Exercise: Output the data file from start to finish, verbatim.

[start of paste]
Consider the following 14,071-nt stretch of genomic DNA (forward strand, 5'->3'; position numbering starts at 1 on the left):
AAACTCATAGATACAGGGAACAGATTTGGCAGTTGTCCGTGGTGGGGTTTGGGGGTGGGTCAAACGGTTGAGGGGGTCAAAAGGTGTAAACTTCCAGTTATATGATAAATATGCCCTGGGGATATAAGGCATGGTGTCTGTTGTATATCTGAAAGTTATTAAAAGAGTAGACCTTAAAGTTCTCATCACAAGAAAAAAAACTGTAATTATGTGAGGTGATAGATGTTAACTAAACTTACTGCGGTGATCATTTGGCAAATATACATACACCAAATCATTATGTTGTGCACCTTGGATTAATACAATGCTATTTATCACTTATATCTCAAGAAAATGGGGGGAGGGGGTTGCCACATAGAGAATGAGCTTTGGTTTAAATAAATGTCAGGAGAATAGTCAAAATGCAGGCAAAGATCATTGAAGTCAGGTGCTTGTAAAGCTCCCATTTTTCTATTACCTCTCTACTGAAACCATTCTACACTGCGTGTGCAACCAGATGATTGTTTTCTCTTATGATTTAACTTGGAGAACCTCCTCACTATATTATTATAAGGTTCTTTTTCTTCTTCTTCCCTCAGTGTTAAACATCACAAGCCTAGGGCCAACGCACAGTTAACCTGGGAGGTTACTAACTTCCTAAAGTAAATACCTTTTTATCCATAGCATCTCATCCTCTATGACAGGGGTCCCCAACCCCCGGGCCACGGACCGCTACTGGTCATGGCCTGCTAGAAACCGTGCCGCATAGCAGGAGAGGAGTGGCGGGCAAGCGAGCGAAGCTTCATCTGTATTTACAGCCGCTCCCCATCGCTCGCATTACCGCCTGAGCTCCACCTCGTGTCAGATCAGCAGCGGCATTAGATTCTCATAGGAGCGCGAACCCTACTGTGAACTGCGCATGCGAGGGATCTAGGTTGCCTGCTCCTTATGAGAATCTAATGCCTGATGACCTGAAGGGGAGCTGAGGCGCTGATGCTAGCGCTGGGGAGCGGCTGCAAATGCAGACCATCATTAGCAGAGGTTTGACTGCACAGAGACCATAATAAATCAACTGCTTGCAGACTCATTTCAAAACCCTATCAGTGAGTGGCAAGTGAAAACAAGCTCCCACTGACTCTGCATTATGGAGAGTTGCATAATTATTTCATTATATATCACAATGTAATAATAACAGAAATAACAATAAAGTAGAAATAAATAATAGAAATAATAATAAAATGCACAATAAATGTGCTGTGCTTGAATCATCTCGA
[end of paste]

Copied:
Consider the following 14,071-nt stretch of genomic DNA (forward strand, 5'->3'; position numbering starts at 1 on the left):
AAACTCATAGATACAGGGAACAGATTTGGCAGTTGTCCGTGGTGGGGTTTGGGGGTGGGTCAAACGGTTGAGGGGGTCAAAAGGTGTAAACTTCCAGTTATATGATAAATATGCCCTGGGGATATAAGGCATGGTGTCTGTTGTATATCTGAAAGTTATTAAAAGAGTAGACCTTAAAGTTCTCATCACAAGAAAAAAAACTGTAATTATGTGAGGTGATAGATGTTAACTAAACTTACTGCGGTGATCATTTGGCAAATATACATACACCAAATCATTATGTTGTGCACCTTGGATTAATACAATGCTATTTATCACTTATATCTCAAGAAAATGGGGGGAGGGGGTTGCCACATAGAGAATGAGCTTTGGTTTAAATAAATGTCAGGAGAATAGTCAAAATGCAGGCAAAGATCATTGAAGTCAGGTGCTTGTAAAGCTCCCATTTTTCTATTACCTCTCTACTGAAACCATTCTACACTGCGTGTGCAACCAGATGATTGTTTTCTCTTATGATTTAACTTGGAGAACCTCCTCACTATATTATTATAAGGTTCTTTTTCTTCTTCTTCCCTCAGTGTTAAACATCACAAGCCTAGGGCCAACGCACAGTTAACCTGGGAGGTTACTAACTTCCTAAAGTAAATACCTTTTTATCCATAGCATCTCATCCTCTATGACAGGGGTCCCCAACCCCCGGGCCACGGACCGCTACTGGTCATGGCCTGCTAGAAACCGTGCCGCATAGCAGGAGAGGAGTGGCGGGCAAGCGAGCGAAGCTTCATCTGTATTTACAGCCGCTCCCCATCGCTCGCATTACCGCCTGAGCTCCACCTCGTGTCAGATCAGCAGCGGCATTAGATTCTCATAGGAGCGCGAACCCTACTGTGAACTGCGCATGCGAGGGATCTAGGTTGCCTGCTCCTTATGAGAATCTAATGCCTGATGACCTGAAGGGGAGCTGAGGCGCTGATGCTAGCGCTGGGGAGCGGCTGCAAATGCAGACCATCATTAGCAGAGGTTTGACTGCACAGAGACCATAATAAATCAACTGCTTGCAGACTCATTTCAAAACCCTATCAGTGAGTGGCAAGTGAAAACAAGCTCCCACTGACTCTGCATTATGGAGAGTTGCATAATTATTTCATTATATATCACAATGTAATAATAACAGAAATAACAATAAAGTAGAAATAAATAATAGAAATAATAATAAAATGCACAATAAATGTGCTGTGCTTGAATCATCTCGA